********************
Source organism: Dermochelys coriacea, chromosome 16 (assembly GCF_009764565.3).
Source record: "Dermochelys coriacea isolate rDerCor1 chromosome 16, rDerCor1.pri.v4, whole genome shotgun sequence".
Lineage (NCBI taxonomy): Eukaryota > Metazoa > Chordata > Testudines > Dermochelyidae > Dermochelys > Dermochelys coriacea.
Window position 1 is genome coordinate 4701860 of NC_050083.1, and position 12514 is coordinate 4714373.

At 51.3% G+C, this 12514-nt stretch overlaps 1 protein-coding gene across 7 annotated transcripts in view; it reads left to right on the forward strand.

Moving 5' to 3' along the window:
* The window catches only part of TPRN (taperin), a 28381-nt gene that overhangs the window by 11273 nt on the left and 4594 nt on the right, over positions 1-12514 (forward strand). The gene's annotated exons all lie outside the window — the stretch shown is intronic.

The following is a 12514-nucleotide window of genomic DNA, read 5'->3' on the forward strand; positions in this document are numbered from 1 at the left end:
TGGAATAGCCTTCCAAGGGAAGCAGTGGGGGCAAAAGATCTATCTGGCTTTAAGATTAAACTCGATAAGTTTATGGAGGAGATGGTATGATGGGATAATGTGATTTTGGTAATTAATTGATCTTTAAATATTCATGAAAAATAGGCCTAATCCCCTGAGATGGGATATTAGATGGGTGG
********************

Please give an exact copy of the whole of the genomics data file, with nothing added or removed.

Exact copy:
Source organism: Dermochelys coriacea, chromosome 16 (assembly GCF_009764565.3).
Source record: "Dermochelys coriacea isolate rDerCor1 chromosome 16, rDerCor1.pri.v4, whole genome shotgun sequence".
Lineage (NCBI taxonomy): Eukaryota > Metazoa > Chordata > Testudines > Dermochelyidae > Dermochelys > Dermochelys coriacea.
Window position 1 is genome coordinate 4701860 of NC_050083.1, and position 12514 is coordinate 4714373.

At 51.3% G+C, this 12514-nt stretch overlaps 1 protein-coding gene across 7 annotated transcripts in view; it reads left to right on the forward strand.

Moving 5' to 3' along the window:
* The window catches only part of TPRN (taperin), a 28381-nt gene that overhangs the window by 11273 nt on the left and 4594 nt on the right, over positions 1-12514 (forward strand). The gene's annotated exons all lie outside the window — the stretch shown is intronic.

The following is a 12514-nucleotide window of genomic DNA, read 5'->3' on the forward strand; positions in this document are numbered from 1 at the left end:
TGGAATAGCCTTCCAAGGGAAGCAGTGGGGGCAAAAGATCTATCTGGCTTTAAGATTAAACTCGATAAGTTTATGGAGGAGATGGTATGATGGGATAATGTGATTTTGGTAATTAATTGATCTTTAAATATTCATGAAAAATAGGCCTAATCCCCTGAGATGGGATATTAGATGGGTGG